Stephen Fry revels in his run-in with DUP as call to oppose conscience clause gains support
A gay rights group has called on the public to follow influential actor Stephen Fry in opposing the DUP-led conscience clause amendment Bill.
The Rainbow Project last night urged individuals and organisations in Northern Ireland "to make it clear to the DUP that we will never go back to the days when homophobic attitudes justified discrimination" as they welcomed the gay actor's intervention.
Yesterday Fry branded the DUP as "bigots" in his latest comment in a heated Twitter debate.
He criticised the proposed amendment as "sick" when he urged his 8.1m followers to sign the online petition against the Bill in a tweet two days ago.
It said: "Once again the religious right twisting truth to present themselves as victims".
Referring to media coverage, the outspoken actor tweeted to one pro-clause supporter here: "To be "slammed" by the bigots of the DUP is to be bathed in light and kissed by angels. I am content."
If passed, the Northern Ireland Freedom of Conscience Amendment Bill from DUP Assembly member Paul Givan will protect the religious beliefs of people who refuse to give a service to a customer if the resulting act would go against their beliefs.
The Bill stems from the controversy which arose when Belfast bakery Ashers were taken to court by the Equality Commission of Northern Ireland after the owners refused to provide a cake with slogans supporting marriage for gay people.
Fry waded into the conscience clause bill debate for the third time yesterday when he linked it to the historic issue of slavery.
"So "equality" is to allow the temporary views of the religious right to deny the freedoms of others? Slavery 200 years ago?"
However, Mr Givan, the DUP assembly member who introduced the amendment, insisted: "This isn't a bill to discriminate against anyone on the grounds of sexual orientation and I oppose any such discrimination. This is about protecting people's deeply- held faith from having to support something which would violate that faith."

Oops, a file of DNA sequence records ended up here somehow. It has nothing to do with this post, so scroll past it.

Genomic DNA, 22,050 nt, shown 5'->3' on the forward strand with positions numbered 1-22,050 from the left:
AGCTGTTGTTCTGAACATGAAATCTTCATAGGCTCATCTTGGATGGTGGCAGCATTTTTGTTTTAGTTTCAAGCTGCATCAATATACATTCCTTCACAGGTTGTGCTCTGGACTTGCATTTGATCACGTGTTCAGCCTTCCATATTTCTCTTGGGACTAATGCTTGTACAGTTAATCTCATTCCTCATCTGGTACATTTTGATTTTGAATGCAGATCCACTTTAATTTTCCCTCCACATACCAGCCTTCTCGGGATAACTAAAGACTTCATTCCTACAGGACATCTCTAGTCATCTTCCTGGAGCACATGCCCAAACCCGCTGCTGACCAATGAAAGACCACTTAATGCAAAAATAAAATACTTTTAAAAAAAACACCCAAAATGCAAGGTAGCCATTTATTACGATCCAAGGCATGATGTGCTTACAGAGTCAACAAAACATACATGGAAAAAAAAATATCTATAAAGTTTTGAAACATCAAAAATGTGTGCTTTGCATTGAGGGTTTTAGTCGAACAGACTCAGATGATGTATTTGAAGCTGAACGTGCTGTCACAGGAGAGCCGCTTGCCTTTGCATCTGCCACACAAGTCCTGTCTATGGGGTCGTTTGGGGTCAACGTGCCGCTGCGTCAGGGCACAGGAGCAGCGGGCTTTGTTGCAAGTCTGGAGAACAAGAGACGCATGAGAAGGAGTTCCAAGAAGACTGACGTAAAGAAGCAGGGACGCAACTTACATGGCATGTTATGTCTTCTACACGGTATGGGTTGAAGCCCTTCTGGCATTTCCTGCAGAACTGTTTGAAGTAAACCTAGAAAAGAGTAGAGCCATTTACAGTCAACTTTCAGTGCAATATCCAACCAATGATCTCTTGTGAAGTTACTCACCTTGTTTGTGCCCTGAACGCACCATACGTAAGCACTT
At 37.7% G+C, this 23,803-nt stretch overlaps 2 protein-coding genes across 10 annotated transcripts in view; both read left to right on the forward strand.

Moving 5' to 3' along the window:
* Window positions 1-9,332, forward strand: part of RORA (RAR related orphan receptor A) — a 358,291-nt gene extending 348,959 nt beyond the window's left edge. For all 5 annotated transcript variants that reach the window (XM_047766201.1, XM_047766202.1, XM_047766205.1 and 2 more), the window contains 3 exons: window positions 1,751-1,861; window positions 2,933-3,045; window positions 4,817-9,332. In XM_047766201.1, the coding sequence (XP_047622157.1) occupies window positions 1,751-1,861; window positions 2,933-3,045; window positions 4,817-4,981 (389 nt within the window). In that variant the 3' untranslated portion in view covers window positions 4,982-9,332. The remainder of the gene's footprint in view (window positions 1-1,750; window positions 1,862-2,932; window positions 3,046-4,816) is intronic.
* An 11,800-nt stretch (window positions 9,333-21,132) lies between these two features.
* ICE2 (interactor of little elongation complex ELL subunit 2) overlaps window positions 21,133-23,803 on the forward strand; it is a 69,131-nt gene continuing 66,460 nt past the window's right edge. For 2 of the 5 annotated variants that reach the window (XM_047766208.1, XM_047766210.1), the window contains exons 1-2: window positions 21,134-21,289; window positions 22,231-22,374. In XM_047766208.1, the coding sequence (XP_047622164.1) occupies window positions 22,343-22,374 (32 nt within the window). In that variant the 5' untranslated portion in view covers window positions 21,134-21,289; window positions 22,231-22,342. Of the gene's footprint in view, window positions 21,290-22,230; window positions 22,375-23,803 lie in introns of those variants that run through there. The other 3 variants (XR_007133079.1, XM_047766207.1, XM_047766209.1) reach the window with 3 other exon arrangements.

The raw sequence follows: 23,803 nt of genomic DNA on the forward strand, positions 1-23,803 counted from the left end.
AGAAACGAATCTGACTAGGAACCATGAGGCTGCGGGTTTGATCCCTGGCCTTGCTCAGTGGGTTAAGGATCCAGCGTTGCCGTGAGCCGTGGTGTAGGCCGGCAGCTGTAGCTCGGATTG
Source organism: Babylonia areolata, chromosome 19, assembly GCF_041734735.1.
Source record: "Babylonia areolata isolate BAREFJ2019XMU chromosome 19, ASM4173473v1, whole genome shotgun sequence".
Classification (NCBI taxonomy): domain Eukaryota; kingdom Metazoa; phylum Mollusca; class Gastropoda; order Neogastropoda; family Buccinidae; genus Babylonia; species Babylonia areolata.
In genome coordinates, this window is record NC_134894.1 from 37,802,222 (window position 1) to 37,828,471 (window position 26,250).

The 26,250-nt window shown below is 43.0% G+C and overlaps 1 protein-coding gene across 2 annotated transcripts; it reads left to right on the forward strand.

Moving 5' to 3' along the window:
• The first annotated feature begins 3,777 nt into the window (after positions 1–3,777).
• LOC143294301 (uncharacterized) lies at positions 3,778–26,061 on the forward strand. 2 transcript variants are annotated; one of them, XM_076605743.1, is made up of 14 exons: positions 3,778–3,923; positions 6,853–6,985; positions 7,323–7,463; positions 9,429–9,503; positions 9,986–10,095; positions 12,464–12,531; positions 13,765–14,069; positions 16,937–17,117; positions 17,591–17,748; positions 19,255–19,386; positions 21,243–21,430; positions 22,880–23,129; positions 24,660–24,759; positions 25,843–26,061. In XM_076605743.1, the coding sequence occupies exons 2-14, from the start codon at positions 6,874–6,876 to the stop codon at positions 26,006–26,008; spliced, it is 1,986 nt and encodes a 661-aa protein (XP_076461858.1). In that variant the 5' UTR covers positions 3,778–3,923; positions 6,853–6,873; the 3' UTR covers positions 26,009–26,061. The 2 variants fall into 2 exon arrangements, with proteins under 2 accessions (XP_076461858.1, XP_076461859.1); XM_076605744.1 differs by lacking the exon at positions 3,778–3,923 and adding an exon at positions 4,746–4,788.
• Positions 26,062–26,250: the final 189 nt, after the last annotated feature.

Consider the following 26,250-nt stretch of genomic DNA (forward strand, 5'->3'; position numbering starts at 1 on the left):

John O'Doherty, director of the Rainbow Project, said he was pleased that someone "as universally respected" as Stephen Fry had joined the debate.
"It is the job of all of us to speak out where we see injustice and discrimination. We hope that others will follow Mr Fry's lead on this important issue," he added.
"We encourage individuals, business leaders and elected representatives to make it clear to the DUP that we will never go back to the days when homophobic attitudes justified discrimination."
However, Mr Givan said: "To force people of faith to abandon their beliefs isn't equality but creates a hierarchy of rights where the rights of the gay community are being placed above the right to freedom of religion."
"This isn't a bill to discriminate against anyone on the grounds of sexual orientation and I oppose any such discrimination. This is about protecting people's deeply held faith from having to support something which would violate that faith."
- DUP MLA Paul Givan
"The DUP have shown nothing but bias in this process both by the commentary within and the quality of their consultation as well as the fact that they have made no efforts to engage with the LGBT community on this matter - the community who would be most affected by any change in the law."
- John O'Doherty, director of the Rainbow Project